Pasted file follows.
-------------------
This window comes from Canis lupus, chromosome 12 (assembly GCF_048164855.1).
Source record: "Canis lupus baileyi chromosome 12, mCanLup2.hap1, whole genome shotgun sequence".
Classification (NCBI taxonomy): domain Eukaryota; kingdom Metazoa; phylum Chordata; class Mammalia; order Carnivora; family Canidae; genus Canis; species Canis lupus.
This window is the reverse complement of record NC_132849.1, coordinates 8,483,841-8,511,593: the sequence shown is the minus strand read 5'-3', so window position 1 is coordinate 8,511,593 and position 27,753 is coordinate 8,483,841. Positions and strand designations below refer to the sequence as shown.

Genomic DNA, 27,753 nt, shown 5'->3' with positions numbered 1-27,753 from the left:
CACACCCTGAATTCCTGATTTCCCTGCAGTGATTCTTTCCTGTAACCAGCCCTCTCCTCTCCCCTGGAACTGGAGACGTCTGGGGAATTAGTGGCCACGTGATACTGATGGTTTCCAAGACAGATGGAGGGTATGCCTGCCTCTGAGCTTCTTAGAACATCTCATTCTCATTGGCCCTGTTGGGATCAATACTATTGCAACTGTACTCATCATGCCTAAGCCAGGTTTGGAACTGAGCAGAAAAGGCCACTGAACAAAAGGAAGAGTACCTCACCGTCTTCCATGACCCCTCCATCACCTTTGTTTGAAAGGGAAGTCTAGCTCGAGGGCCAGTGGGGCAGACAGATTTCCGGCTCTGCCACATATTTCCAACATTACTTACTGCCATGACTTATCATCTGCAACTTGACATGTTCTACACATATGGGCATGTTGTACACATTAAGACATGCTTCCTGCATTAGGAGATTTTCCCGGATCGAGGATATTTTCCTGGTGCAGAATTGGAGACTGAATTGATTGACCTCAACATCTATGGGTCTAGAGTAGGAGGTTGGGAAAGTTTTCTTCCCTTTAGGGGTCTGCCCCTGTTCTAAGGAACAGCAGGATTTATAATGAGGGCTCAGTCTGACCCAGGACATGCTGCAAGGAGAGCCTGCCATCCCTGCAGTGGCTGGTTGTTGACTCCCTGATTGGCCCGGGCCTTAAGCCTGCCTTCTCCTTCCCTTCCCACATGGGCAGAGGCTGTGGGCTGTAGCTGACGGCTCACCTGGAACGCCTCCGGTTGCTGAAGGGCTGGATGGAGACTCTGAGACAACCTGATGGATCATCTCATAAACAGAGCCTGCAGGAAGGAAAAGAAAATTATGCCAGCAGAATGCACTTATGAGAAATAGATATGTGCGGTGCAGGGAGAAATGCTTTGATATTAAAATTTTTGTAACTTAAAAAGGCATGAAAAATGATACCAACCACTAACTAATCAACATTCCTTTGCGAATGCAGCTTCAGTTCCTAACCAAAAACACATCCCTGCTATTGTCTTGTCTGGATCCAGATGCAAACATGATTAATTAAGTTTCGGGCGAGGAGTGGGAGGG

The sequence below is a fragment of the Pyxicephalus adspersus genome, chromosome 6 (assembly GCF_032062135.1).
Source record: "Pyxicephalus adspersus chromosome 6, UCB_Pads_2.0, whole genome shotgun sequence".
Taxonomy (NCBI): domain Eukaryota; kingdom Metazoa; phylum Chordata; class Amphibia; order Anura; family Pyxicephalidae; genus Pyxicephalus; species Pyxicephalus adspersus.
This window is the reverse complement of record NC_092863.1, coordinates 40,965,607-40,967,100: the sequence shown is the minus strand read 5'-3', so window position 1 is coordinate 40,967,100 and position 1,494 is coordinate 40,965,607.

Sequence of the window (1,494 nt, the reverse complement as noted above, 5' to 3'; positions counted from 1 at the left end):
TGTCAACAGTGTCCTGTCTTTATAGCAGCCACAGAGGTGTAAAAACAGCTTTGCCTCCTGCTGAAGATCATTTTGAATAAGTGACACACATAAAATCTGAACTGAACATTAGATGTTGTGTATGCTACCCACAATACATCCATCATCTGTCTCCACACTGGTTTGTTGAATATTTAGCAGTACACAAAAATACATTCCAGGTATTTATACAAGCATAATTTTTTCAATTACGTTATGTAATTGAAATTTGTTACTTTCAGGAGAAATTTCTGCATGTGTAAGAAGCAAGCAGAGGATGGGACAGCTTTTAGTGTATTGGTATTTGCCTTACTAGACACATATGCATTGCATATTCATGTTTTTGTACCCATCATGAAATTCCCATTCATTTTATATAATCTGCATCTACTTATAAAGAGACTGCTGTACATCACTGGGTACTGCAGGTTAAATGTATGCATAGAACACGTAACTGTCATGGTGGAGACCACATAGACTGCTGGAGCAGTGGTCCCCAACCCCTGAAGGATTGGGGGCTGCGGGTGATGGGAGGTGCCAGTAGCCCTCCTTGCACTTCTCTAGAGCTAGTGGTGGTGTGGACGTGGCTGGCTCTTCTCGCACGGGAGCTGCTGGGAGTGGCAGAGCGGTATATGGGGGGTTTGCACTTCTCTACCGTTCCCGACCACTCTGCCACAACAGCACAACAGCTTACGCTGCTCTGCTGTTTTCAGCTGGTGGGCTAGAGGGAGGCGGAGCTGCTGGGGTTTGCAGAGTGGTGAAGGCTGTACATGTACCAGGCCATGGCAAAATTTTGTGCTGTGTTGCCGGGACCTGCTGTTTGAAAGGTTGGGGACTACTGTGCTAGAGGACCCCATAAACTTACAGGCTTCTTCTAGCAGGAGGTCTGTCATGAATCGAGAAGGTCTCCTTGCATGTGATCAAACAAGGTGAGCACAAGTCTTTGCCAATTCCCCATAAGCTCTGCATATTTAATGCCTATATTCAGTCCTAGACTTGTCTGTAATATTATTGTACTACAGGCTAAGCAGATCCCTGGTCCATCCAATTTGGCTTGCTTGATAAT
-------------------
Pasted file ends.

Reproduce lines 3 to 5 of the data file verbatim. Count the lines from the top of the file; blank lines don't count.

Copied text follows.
Classification (NCBI taxonomy): domain Eukaryota; kingdom Metazoa; phylum Chordata; class Mammalia; order Carnivora; family Canidae; genus Canis; species Canis lupus.
This window is the reverse complement of record NC_132849.1, coordinates 8,483,841-8,511,593: the sequence shown is the minus strand read 5'-3', so window position 1 is coordinate 8,511,593 and position 27,753 is coordinate 8,483,841. Positions and strand designations below refer to the sequence as shown.

Genomic DNA, 27,753 nt, shown 5'->3' with positions numbered 1-27,753 from the left: